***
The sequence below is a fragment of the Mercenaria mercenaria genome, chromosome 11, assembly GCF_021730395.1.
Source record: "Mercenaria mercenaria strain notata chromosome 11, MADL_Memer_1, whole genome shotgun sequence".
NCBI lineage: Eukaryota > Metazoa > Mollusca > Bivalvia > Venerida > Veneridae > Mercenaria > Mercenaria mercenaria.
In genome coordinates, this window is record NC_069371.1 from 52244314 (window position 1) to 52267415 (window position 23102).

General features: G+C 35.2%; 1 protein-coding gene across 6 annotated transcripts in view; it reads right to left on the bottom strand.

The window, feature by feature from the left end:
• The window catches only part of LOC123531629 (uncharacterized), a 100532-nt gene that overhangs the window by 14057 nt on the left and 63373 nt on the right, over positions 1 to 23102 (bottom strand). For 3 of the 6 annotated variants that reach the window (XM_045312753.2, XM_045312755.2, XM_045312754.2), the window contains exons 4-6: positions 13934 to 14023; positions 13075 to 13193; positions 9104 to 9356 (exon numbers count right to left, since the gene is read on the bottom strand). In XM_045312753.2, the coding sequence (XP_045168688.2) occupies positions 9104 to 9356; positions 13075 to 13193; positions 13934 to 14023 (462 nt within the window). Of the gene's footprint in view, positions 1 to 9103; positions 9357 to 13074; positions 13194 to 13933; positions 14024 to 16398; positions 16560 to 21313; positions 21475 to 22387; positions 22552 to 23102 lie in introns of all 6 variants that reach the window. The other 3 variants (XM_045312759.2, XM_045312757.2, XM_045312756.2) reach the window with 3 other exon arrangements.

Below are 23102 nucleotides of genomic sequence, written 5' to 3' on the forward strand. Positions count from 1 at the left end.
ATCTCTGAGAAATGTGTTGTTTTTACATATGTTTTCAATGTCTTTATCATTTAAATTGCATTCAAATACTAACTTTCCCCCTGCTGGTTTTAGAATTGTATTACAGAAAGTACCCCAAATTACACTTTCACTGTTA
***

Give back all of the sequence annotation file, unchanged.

The sequence below is a fragment of the Mercenaria mercenaria genome, chromosome 11, assembly GCF_021730395.1.
Source record: "Mercenaria mercenaria strain notata chromosome 11, MADL_Memer_1, whole genome shotgun sequence".
NCBI lineage: Eukaryota > Metazoa > Mollusca > Bivalvia > Venerida > Veneridae > Mercenaria > Mercenaria mercenaria.
In genome coordinates, this window is record NC_069371.1 from 52244314 (window position 1) to 52267415 (window position 23102).

General features: G+C 35.2%; 1 protein-coding gene across 6 annotated transcripts in view; it reads right to left on the bottom strand.

The window, feature by feature from the left end:
• The window catches only part of LOC123531629 (uncharacterized), a 100532-nt gene that overhangs the window by 14057 nt on the left and 63373 nt on the right, over positions 1 to 23102 (bottom strand). For 3 of the 6 annotated variants that reach the window (XM_045312753.2, XM_045312755.2, XM_045312754.2), the window contains exons 4-6: positions 13934 to 14023; positions 13075 to 13193; positions 9104 to 9356 (exon numbers count right to left, since the gene is read on the bottom strand). In XM_045312753.2, the coding sequence (XP_045168688.2) occupies positions 9104 to 9356; positions 13075 to 13193; positions 13934 to 14023 (462 nt within the window). Of the gene's footprint in view, positions 1 to 9103; positions 9357 to 13074; positions 13194 to 13933; positions 14024 to 16398; positions 16560 to 21313; positions 21475 to 22387; positions 22552 to 23102 lie in introns of all 6 variants that reach the window. The other 3 variants (XM_045312759.2, XM_045312757.2, XM_045312756.2) reach the window with 3 other exon arrangements.

Below are 23102 nucleotides of genomic sequence, written 5' to 3' on the forward strand. Positions count from 1 at the left end.
ATCTCTGAGAAATGTGTTGTTTTTACATATGTTTTCAATGTCTTTATCATTTAAATTGCATTCAAATACTAACTTTCCCCCTGCTGGTTTTAGAATTGTATTACAGAAAGTACCCCAAATTACACTTTCACTGTTA